The idea is to spend my time improving things that will make a difference and not give into all the usual snake oil mythology. I admit I could add several useless things that would make the desktop amp more popular with the subjective crowd. But doing so just adds to the price, and in the end, hurts everyone by further draining their wallets for stuff that won't make it sound or work any better. I described my philosophy as "Harmless Excess" in the 2nd article. If it's easy, harmless, and cheap to include some audiophile excess I consider it.


Quote:
Originally Posted by mikeaj View Post
So the argument goes that not all users can be bothered to figure out if their sources are too hot, and adjust the O2 gain? You'd expect any DIYer to figure it out for themselves, given all the warnings and explanations in the articles. Maybe the amp detractors are conceding that the O2 may become popular with others.

However, I kind of agree from a usability standpoint that in general you shouldn't allow the possibility for devices to be run improperly through user error. The fringe 1% source case is maybe like 10% among audiophiles? Who knows. Then again, what with the babying that is required with tube amps, the required caution by the user with many amps and headphones not to blow the drivers or their eardrums by setting the volume too high, and amps that damage headphones by turning on or off, avoiding potential input clipping in fringe cases doesn't sound so onerous.
Thanks Mike. Very well put. Everything is a trade off. The Mini3 uses just one battery to be smaller but that requires a virtual ground which creates lots of problems and limits the output to barely enough to properly drive HD600s. Headphones like the AKG K701 and LCD-2 are off the list. The Mini3 also has audible noise with my IEMs because of where the volume control is in the circuit while the O2 does not. So I made different trade offs than AMB and, personally, I think they're worth it. The O2 is also about half the price.

And yeah, the boutique headphone amp market is full of designs that require their users to be aware of all sorts of things. The Mini3 can blow up if it's output is even briefly shorted and hates low impedance loads. Some tube amps produce scary amounts of voltage. Traditional 2 battery Cmoys require constant vigilance on the battery level to avoid headphone damaging DC.

It's worth noting even FiiO's desktop amp, the E9, overloads at 2.1 V RMS of input (0.6% THD). There's a graph in my review. It can't handle the HRT MS II let alone the Audio-GD DAC my critics are waving around. The $100 FiiO E7 input overloads at only 1.2 volts. So I thought I was on solid ground with the O2 as I don't see anyone bashing the E9 for input clipping at only 2.1 volts.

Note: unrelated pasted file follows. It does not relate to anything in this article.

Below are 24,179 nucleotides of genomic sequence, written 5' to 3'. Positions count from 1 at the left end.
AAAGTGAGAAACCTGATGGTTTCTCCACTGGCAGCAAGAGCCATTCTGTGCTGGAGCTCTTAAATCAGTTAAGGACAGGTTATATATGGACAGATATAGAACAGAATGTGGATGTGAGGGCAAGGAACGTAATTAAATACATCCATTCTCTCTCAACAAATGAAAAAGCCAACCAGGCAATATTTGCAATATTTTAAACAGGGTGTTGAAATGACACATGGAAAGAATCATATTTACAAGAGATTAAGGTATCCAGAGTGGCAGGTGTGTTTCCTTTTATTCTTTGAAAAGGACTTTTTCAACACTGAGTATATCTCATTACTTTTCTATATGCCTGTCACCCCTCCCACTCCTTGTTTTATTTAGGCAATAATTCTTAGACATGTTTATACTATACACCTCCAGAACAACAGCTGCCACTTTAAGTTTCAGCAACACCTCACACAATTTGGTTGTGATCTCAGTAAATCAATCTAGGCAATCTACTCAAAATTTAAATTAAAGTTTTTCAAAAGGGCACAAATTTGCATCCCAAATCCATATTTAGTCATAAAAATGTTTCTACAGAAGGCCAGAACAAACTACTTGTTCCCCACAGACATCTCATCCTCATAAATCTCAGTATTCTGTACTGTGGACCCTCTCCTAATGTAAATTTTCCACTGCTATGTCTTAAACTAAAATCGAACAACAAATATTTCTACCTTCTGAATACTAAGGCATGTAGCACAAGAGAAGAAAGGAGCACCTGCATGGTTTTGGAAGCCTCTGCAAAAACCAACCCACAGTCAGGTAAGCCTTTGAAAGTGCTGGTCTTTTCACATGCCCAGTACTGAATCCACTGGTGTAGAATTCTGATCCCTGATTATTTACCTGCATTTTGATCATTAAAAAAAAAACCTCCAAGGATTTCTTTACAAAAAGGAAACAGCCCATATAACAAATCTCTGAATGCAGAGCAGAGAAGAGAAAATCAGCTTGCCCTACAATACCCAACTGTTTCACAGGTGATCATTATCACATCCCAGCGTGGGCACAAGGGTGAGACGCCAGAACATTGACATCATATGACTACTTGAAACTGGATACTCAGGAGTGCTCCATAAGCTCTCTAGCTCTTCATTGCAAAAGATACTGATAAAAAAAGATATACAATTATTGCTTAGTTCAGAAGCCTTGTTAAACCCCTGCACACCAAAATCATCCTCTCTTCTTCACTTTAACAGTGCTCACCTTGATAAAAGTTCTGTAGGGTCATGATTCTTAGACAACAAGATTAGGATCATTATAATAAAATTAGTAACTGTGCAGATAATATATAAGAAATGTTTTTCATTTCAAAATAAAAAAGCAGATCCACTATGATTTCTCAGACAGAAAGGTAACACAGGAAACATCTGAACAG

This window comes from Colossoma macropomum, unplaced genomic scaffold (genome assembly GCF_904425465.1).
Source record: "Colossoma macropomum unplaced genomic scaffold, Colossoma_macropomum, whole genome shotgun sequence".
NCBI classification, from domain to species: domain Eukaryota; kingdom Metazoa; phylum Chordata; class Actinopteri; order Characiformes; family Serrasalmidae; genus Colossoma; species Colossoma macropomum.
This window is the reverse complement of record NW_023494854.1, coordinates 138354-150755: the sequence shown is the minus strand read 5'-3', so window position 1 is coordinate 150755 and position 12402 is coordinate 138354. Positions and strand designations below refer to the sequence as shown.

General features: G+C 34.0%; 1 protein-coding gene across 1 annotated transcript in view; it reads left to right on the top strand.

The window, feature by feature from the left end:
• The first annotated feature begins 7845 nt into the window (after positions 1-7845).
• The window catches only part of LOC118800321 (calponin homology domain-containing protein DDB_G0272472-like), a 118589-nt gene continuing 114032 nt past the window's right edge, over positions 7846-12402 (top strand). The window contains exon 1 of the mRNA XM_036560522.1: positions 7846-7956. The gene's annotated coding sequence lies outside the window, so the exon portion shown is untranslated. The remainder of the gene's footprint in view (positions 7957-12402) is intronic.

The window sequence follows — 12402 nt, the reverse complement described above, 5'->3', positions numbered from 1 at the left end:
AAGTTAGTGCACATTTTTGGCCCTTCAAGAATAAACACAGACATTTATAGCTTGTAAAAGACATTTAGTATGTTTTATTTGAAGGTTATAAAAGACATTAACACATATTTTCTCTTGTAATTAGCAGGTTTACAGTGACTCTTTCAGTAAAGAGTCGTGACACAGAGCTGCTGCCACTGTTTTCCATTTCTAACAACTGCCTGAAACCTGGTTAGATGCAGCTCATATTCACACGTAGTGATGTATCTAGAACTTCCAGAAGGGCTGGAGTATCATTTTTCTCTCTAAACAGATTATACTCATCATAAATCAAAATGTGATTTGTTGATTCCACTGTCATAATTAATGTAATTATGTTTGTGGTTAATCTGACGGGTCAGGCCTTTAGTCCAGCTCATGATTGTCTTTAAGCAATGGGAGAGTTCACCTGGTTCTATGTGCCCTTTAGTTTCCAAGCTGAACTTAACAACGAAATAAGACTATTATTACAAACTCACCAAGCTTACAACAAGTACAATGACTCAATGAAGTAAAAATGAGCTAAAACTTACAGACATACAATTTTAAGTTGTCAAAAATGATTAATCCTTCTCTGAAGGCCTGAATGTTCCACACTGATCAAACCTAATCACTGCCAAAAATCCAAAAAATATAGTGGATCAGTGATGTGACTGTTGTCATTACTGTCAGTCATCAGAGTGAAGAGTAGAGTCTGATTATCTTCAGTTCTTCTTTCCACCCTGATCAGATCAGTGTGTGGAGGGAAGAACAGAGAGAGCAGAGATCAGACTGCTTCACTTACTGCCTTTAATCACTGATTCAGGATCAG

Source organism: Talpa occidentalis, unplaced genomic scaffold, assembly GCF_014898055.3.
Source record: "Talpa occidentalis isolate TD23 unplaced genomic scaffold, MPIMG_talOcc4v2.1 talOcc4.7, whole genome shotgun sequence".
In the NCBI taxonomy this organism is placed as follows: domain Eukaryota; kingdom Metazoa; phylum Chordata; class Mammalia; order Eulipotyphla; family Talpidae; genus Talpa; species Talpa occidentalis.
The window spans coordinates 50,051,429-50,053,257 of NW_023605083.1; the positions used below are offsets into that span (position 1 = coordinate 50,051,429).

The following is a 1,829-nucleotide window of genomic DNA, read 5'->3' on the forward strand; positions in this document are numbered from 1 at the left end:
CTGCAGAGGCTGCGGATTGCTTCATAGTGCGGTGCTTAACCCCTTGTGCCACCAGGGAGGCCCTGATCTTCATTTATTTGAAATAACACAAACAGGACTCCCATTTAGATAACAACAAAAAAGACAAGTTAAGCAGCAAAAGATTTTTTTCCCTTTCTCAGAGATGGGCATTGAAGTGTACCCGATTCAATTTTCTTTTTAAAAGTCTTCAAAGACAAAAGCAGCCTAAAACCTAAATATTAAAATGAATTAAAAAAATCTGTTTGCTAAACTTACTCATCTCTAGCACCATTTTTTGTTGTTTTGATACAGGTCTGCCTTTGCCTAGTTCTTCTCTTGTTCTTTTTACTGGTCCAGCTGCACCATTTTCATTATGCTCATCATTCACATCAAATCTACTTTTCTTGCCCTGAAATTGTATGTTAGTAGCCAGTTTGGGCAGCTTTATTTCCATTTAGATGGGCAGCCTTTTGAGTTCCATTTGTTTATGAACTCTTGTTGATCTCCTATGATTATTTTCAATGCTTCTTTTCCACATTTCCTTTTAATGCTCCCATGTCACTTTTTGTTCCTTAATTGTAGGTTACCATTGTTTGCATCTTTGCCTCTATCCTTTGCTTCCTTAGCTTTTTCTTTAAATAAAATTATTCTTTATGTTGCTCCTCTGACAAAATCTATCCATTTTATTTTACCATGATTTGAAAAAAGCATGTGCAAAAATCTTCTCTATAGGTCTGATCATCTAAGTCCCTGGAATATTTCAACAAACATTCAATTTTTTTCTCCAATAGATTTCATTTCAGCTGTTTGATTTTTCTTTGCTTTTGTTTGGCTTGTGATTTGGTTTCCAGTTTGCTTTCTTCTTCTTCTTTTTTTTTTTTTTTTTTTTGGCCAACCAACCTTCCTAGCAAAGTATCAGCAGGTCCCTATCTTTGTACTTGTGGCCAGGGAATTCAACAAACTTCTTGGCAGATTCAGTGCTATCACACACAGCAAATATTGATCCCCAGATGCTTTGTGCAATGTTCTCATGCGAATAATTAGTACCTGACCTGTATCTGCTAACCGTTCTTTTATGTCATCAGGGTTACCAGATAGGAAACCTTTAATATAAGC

Ultimately this is how the breed is improved. My critics are already well out on a limb with the O2. The idea with the desktop amp is to take their tree away completely when it comes to objective criticisms.
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  #168  
Old 08-15-2011, 10:57 AM
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Quote:
Originally Posted by Satellite_6 View Post
Can we call the desktop version the:

Anti-H34d-F1 Amp

I assume that would avoid any copyright issues?
I'm open to suggestions... but I'm leaning towards "ODA" - aka the Objective Desktop Amp. It's short, easy to type, pronounceable, and nothing resembling a headphone amp comes up doing a Google search. It also keeps the name in the "O Family"
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  #169  
Old 08-15-2011, 12:06 PM
khaos974 khaos974 is offline
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Concerning classical music, revising the gain structure to allow for no input clipping even with high gain is a great idea (for the ODA), it much more convenient, the end user would have to switch gain when they listen to strangely mastered albums.

And yes, that's laziness to some extent, but ergonomics is always a goal to achieve, is it not?
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  #170  
Old 08-15-2011, 12:11 PM
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Quote:
Originally Posted by khaos974 View Post
Concerning classical music, revising the gain structure to allow for no input clipping even with high gain is a great idea (for the ODA), it much more convenient, the end user would have to switch gain when they listen to strangely mastered albums.

And yes, that's laziness to some extent, but ergonomics is always a goal to achieve, is it not?
OK, I think we're talking about two slightly different things. I agree the input stage overload issue is worth fixing and with improving ergonomics. But the user is still left with the choice of how much gain the amp should have. If you set the gain so you can use at least half or two thirds of the volume range with typical recordings there won't be enough surplus gain left over for those really quiet recordings. So all the same trade offs still apply even if the input stage never clips. I should probably make this more clear in the O2 article.